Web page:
It probably seems like writing isn’t much of a job so you probably feel no shame in asking us to write the copy for your brother’s website, or that article for the alumni magazine, and not offering us any compensation. It’s even worse if another professional or a corporation asks for a freebie. “Hey, if you could just write a few lines for our catalog we’ll give you credit in the back of the book!” The thing is, writing is work. It is a skill that should be compensated, just like any other skill. There are times when writers may work for free, but those are carefully chosen volunteer opportunities or chances to advance our careers. No matter how little time you think the job will require, trust us, it will take a lot longer and that’s more of our time down the drain. If you ask a writer to do something for you, at least offer to pay. If the writer says, “No problem, I’ll do it for free or just for the credit,” then great. But at least offer.

Ask us to help with a school assignment

Teachers often send kids out to find and interview a writer. These requests usually come under the guise of “Find someone who has the job you want,” or “Find an expert on something and interview them.” Since most writers are on the internet, we’re crazy easy to pester. While we hate to say no to little kids, if we spent time answering every kid’s questions we’d never finish anything. There are plenty of books and websites devoted to the craft of writing, specific writing types, employment opportunities for writers, and so on. There’s no need to find a specific writer to answer these questions. Any website can provide the same generalities that you’d get in response to an assignment. Now, if you’re friends with the writer you might be able to get away with this, but just blindly emailing every writer with a web presence is annoying.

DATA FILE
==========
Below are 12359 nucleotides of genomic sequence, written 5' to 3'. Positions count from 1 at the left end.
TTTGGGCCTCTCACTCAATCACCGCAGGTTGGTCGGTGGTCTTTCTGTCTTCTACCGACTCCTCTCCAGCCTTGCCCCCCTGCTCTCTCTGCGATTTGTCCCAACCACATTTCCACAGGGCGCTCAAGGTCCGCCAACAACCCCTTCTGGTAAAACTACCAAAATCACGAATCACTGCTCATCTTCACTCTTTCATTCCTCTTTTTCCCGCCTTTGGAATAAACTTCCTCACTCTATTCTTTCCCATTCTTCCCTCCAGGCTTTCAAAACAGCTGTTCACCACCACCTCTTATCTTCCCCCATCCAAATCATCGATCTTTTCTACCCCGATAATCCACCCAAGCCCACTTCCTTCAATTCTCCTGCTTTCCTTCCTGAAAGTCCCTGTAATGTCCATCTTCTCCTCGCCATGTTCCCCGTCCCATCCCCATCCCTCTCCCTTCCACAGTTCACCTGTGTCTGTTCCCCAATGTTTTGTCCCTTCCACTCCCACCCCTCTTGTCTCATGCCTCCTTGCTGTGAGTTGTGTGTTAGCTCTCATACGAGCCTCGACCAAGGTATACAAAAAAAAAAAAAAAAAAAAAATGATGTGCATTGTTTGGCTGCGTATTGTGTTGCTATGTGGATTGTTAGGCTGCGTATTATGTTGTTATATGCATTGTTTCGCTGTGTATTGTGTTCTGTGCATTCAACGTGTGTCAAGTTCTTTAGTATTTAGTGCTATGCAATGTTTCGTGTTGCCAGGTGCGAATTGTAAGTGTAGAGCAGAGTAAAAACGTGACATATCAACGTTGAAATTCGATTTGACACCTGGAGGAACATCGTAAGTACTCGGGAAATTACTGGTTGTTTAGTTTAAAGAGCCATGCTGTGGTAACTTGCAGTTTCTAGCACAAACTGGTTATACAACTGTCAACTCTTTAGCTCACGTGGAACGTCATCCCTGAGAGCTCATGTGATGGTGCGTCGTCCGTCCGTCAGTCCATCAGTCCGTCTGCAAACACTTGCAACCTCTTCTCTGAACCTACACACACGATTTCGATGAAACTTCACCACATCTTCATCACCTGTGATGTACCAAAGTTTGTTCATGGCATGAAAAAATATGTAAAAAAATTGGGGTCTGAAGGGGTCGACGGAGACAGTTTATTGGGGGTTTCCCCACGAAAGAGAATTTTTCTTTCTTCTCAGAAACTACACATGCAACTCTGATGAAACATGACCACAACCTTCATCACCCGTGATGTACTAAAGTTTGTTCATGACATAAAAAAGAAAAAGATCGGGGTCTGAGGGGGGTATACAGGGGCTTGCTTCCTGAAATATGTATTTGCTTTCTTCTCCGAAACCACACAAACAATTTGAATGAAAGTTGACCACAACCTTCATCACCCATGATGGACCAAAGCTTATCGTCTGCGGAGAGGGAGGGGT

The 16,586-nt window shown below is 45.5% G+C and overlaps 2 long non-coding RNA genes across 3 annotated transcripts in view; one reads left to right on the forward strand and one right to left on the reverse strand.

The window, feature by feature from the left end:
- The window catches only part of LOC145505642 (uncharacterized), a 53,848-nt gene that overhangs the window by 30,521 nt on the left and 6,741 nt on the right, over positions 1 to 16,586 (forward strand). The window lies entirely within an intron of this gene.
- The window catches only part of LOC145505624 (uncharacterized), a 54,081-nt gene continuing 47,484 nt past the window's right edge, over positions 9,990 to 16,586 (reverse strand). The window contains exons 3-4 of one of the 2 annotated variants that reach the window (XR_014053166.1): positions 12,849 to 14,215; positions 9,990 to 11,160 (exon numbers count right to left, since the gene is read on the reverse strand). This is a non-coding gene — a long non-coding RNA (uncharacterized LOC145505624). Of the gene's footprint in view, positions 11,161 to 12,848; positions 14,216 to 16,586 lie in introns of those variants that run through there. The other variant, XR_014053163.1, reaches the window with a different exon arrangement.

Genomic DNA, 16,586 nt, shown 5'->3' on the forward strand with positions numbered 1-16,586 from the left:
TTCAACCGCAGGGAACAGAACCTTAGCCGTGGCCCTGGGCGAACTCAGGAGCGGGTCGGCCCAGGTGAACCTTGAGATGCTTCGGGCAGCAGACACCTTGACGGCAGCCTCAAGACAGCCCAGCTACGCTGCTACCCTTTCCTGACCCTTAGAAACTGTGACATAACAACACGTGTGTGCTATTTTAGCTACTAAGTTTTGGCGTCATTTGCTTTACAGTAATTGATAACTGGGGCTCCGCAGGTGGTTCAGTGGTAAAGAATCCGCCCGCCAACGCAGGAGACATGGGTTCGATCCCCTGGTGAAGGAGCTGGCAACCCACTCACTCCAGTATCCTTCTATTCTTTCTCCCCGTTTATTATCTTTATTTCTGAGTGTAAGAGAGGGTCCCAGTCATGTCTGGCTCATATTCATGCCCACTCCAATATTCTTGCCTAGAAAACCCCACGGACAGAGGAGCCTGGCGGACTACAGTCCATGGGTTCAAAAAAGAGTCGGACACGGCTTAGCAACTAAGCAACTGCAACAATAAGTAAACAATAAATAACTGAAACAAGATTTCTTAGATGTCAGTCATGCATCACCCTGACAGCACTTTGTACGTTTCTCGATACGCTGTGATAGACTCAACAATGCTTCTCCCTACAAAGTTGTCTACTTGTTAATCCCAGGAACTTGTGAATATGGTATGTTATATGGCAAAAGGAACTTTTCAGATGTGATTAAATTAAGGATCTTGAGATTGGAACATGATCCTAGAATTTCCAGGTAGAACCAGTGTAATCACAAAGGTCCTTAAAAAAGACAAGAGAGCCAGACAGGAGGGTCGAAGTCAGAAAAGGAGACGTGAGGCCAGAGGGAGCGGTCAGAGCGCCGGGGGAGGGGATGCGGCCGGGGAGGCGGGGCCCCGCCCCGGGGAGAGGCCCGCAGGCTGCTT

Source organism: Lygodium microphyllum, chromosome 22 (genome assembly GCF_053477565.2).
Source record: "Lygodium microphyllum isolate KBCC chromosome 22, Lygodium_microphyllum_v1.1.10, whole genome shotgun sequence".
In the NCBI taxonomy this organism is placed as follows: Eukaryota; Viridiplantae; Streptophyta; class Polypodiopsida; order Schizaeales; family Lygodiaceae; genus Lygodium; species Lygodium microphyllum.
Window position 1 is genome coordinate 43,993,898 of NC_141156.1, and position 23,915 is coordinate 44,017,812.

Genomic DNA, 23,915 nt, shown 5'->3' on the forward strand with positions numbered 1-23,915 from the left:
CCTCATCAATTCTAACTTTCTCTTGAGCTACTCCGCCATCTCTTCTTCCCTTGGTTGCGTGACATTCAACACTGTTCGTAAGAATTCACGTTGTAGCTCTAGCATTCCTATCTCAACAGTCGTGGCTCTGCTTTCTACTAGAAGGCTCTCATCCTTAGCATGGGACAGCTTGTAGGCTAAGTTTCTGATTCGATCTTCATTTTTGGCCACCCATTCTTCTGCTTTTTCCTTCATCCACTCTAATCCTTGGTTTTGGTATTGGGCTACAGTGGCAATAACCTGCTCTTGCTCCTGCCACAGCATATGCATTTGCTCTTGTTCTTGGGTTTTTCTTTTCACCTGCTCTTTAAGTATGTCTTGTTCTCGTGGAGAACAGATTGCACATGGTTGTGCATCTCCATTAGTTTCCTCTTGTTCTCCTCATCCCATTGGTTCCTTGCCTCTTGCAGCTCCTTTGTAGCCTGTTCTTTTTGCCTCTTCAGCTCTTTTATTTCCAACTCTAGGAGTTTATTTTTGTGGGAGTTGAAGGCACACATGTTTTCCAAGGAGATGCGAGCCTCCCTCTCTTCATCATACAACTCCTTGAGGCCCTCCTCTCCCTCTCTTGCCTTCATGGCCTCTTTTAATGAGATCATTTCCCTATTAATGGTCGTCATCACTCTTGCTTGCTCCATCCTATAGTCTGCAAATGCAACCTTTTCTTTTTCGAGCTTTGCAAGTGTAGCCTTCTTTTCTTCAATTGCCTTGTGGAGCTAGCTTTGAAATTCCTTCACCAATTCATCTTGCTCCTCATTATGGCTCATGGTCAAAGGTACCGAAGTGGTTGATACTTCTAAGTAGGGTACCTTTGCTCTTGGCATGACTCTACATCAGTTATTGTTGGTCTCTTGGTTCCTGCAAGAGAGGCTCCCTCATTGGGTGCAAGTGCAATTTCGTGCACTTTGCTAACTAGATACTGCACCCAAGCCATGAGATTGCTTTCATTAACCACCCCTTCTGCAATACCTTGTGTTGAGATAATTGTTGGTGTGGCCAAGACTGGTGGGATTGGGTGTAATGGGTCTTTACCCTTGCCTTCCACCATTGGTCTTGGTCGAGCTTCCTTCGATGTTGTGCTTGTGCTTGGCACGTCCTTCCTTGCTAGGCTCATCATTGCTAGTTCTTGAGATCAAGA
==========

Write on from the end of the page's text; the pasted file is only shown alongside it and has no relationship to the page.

Ask us to help you get a job

If we’ve worked with you before we might be willing to act as a personal reference should you survive the initial screening process for an advertised job. Most of us are not willing to call our publisher and ask if you can have an internship, or to ask our editor at the newspaper to give you your own column. We don’t know what kind of employee you are and we’re not willing to risk getting fired because you turn out to be a bonehead.

Ask us how to get published

There are plenty of books and websites dedicated to just this subject. You’re better off reading these and following industry standards than asking a writer how they did it. They may have “known someone” or done something unconventional that worked for them but which would fail miserably for you.

Ask us to edit or “polish” your work

Along with the pitfalls that come along with reading your work (see number 1, above), editing is it’s own special form of hell. Most of us don’t even like to edit our own work, let alone that of others. If you need an editor, by all means hire one, but don’t ask a writer to edit your work. You might as well be asking us to endure a root canal.

When a writer says, “No,” to these requests, people say they’re mean or cruel or just want to keep newbies out of the field. Nothing is further from the truth. The truth is simple: Writers need to write (and occasionally promote their own work) to make a living. They cannot do that if they are reading unsolicited manuscripts, looking for jobs for their cousin’s kids, or writing the neighborhood newsletter. Most writers have adopted a policy of saying, “No,” out of necessity. We don’t enjoy being the bad guy, but it’s fairer to say no to everyone than to pick and choose and then be accused of favoritism.